Similarly, another of the “pattern” absences counted by the Municipality was July 1. That week, July 4 was a Thursday. Thus only an absence on Tuesday of that week would not be counted as a “pattern” absence. The point in this regard is that in weeks where almost any day absent would be counted as a “pattern” day, the significance of the pattern becomes more difficult to assess. 


Thus of the five “pattern” absences counted by the Employer in a three month period, one was actually outside the period, and this as well as another absence occurred in weeks where nearly any absence would be counted as a pattern absence. 


There is also an apples-and-oranges aspect to the Municipality’s tabulation of the pattern absences. The two absences discussed above were both full day absences. The three remaining absences were treated as “pattern” absences for a different reason, namely that they involved sick leave of less than a full day, what I would term as a partial day absence. Whatever inference of sick leave abuse that may be drawn from the fact that an employee has utilized a substantial number of sick days, all falling into the same pattern, the same inference is less valid where many of the absences do not fit a particular pattern, even though some seem to fit a different pattern of possible sick leave abuse. To state it otherwise, two absences on the first work day, and three partial day absences do not carry the same weight as would five Monday absences.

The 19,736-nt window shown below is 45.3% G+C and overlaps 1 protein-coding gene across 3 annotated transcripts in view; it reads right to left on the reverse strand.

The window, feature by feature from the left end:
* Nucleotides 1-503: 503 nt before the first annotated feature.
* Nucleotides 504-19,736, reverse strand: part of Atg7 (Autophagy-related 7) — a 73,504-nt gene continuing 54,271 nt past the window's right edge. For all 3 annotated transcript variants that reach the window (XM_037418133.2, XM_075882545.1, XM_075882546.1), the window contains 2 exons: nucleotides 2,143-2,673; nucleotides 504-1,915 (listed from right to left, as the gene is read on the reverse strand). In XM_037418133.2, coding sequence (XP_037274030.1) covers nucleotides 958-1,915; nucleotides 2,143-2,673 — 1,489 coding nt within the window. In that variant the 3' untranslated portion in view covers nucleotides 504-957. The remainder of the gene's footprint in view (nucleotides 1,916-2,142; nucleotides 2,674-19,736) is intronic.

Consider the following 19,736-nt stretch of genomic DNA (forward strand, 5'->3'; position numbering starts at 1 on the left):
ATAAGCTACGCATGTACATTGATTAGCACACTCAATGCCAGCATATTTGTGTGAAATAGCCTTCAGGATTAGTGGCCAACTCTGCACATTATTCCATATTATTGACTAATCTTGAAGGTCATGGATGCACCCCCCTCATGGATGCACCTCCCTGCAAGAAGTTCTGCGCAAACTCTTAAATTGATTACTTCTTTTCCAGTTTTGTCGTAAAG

Further, examination of the attendance record reveals that one partial day absence (Wednesday August 28) preceded a full day absence the following day. This particular pattern suggests, if anything, that the employee became sick while at work, remained off the following day (Thursday) and returned to work on Friday. At least in this case, the way in which the sick leave was taken does not indicate an employee abusing sick leave.